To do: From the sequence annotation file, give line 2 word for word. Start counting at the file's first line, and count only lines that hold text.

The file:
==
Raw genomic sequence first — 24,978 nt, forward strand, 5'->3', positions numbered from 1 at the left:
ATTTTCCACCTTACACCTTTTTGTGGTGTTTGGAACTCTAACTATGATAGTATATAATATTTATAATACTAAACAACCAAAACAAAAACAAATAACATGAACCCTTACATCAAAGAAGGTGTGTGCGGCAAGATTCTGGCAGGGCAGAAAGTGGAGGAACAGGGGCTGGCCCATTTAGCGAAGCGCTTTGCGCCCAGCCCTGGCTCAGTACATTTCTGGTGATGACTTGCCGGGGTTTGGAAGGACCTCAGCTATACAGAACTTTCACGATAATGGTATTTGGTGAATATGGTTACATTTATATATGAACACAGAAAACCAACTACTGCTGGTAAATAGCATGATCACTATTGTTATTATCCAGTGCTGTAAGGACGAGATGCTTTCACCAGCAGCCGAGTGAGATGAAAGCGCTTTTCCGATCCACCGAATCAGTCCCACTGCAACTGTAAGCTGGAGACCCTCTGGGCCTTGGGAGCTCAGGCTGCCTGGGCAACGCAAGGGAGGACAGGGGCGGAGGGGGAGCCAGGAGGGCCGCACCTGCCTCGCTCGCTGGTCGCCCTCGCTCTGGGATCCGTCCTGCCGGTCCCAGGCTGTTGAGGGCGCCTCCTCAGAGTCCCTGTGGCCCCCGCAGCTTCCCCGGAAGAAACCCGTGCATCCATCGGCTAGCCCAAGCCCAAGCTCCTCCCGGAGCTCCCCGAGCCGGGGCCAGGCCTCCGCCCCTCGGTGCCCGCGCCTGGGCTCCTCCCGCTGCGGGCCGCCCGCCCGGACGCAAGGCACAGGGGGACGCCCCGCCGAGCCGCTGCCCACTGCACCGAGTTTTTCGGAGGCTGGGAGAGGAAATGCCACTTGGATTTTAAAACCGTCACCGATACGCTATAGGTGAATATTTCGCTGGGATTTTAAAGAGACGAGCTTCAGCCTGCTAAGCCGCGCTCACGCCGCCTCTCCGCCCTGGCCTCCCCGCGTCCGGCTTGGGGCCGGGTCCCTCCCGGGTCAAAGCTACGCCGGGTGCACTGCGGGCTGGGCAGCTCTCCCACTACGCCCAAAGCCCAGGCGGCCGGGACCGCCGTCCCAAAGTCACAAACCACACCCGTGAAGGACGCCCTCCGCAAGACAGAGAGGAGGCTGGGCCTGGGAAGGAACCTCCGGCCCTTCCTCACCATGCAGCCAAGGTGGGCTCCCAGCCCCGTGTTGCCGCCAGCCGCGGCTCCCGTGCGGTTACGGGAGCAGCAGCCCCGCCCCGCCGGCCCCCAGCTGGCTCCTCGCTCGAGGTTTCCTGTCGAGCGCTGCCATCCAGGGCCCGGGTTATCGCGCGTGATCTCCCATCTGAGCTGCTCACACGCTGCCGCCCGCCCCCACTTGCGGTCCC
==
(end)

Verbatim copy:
ATTTTCCACCTTACACCTTTTTGTGGTGTTTGGAACTCTAACTATGATAGTATATAATATTTATAATACTAAACAACCAAAACAAAAACAAATAACATGAACCCTTACATCAAAGAAGGTGTGTGCGGCAAGATTCTGGCAGGGCAGAAAGTGGAGGAACAGGGGCTGGCCCATTTAGCGAAGCGCTTTGCGCCCAGCCCTGGCTCAGTACATTTCTGGTGATGACTTGCCGGGGTTTGGAAGGACCTCAGCTATACAGAACTTTCACGATAATGGTATTTGGTGAATATGGTTACATTTATATATGAACACAGAAAACCAACTACTGCTGGTAAATAGCATGATCACTATTGTTATTATCCAGTGCTGTAAGGACGAGATGCTTTCACCAGCAGCCGAGTGAGATGAAAGCGCTTTTCCGATCCACCGAATCAGTCCCACTGCAACTGTAAGCTGGAGACCCTCTGGGCCTTGGGAGCTCAGGCTGCCTGGGCAACGCAAGGGAGGACAGGGGCGGAGGGGGAGCCAGGAGGGCCGCACCTGCCTCGCTCGCTGGTCGCCCTCGCTCTGGGATCCGTCCTGCCGGTCCCAGGCTGTTGAGGGCGCCTCCTCAGAGTCCCTGTGGCCCCCGCAGCTTCCCCGGAAGAAACCCGTGCATCCATCGGCTAGCCCAAGCCCAAGCTCCTCCCGGAGCTCCCCGAGCCGGGGCCAGGCCTCCGCCCCTCGGTGCCCGCGCCTGGGCTCCTCCCGCTGCGGGCCGCCCGCCCGGACGCAAGGCACAGGGGGACGCCCCGCCGAGCCGCTGCCCACTGCACCGAGTTTTTCGGAGGCTGGGAGAGGAAATGCCACTTGGATTTTAAAACCGTCACCGATACGCTATAGGTGAATATTTCGCTGGGATTTTAAAGAGACGAGCTTCAGCCTGCTAAGCCGCGCTCACGCCGCCTCTCCGCCCTGGCCTCCCCGCGTCCGGCTTGGGGCCGGGTCCCTCCCGGGTCAAAGCTACGCCGGGTGCACTGCGGGCTGGGCAGCTCTCCCACTACGCCCAAAGCCCAGGCGGCCGGGACCGCCGTCCCAAAGTCACAAACCACACCCGTGAAGGACGCCCTCCGCAAGACAGAGAGGAGGCTGGGCCTGGGAAGGAACCTCCGGCCCTTCCTCACCATGCAGCCAAGGTGGGCTCCCAGCCCCGTGTTGCCGCCAGCCGCGGCTCCCGTGCGGTTACGGGAGCAGCAGCCCCGCCCCGCCGGCCCCCAGCTGGCTCCTCGCTCGAGGTTTCCTGTCGAGCGCTGCCATCCAGGGCCCGGGTTATCGCGCGTGATCTCCCATCTGAGCTGCTCACACGCTGCCGCCCGCCCCCACTTGCGGTCCC